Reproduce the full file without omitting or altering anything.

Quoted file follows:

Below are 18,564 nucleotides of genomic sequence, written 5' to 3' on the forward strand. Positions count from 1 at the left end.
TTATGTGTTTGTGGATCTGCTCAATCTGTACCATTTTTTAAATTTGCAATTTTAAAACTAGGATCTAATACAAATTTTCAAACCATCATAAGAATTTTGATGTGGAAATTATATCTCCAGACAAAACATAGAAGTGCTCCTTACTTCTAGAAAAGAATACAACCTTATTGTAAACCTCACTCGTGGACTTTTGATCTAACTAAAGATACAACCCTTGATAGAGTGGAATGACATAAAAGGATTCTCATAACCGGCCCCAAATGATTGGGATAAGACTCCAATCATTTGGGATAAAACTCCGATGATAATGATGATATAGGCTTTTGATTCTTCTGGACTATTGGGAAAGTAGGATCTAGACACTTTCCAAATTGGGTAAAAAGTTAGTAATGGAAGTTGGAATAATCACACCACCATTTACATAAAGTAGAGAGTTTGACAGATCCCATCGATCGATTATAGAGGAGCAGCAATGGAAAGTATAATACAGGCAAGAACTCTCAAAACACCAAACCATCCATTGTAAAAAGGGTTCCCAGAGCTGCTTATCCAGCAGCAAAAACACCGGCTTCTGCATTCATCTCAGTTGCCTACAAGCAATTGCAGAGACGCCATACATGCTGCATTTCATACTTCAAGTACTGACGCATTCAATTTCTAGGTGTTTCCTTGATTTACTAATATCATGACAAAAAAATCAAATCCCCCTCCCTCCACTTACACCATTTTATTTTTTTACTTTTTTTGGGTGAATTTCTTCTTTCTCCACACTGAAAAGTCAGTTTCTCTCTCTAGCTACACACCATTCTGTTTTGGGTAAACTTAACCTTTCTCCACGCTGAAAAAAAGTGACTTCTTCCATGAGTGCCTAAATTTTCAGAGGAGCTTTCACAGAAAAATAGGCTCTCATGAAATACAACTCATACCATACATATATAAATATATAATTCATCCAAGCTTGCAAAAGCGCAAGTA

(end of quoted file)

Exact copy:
Below are 18,564 nucleotides of genomic sequence, written 5' to 3' on the forward strand. Positions count from 1 at the left end.
TTATGTGTTTGTGGATCTGCTCAATCTGTACCATTTTTTAAATTTGCAATTTTAAAACTAGGATCTAATACAAATTTTCAAACCATCATAAGAATTTTGATGTGGAAATTATATCTCCAGACAAAACATAGAAGTGCTCCTTACTTCTAGAAAAGAATACAACCTTATTGTAAACCTCACTCGTGGACTTTTGATCTAACTAAAGATACAACCCTTGATAGAGTGGAATGACATAAAAGGATTCTCATAACCGGCCCCAAATGATTGGGATAAGACTCCAATCATTTGGGATAAAACTCCGATGATAATGATGATATAGGCTTTTGATTCTTCTGGACTATTGGGAAAGTAGGATCTAGACACTTTCCAAATTGGGTAAAAAGTTAGTAATGGAAGTTGGAATAATCACACCACCATTTACATAAAGTAGAGAGTTTGACAGATCCCATCGATCGATTATAGAGGAGCAGCAATGGAAAGTATAATACAGGCAAGAACTCTCAAAACACCAAACCATCCATTGTAAAAAGGGTTCCCAGAGCTGCTTATCCAGCAGCAAAAACACCGGCTTCTGCATTCATCTCAGTTGCCTACAAGCAATTGCAGAGACGCCATACATGCTGCATTTCATACTTCAAGTACTGACGCATTCAATTTCTAGGTGTTTCCTTGATTTACTAATATCATGACAAAAAAATCAAATCCCCCTCCCTCCACTTACACCATTTTATTTTTTTACTTTTTTTGGGTGAATTTCTTCTTTCTCCACACTGAAAAGTCAGTTTCTCTCTCTAGCTACACACCATTCTGTTTTGGGTAAACTTAACCTTTCTCCACGCTGAAAAAAAGTGACTTCTTCCATGAGTGCCTAAATTTTCAGAGGAGCTTTCACAGAAAAATAGGCTCTCATGAAATACAACTCATACCATACATATATAAATATATAATTCATCCAAGCTTGCAAAAGCGCAAGTA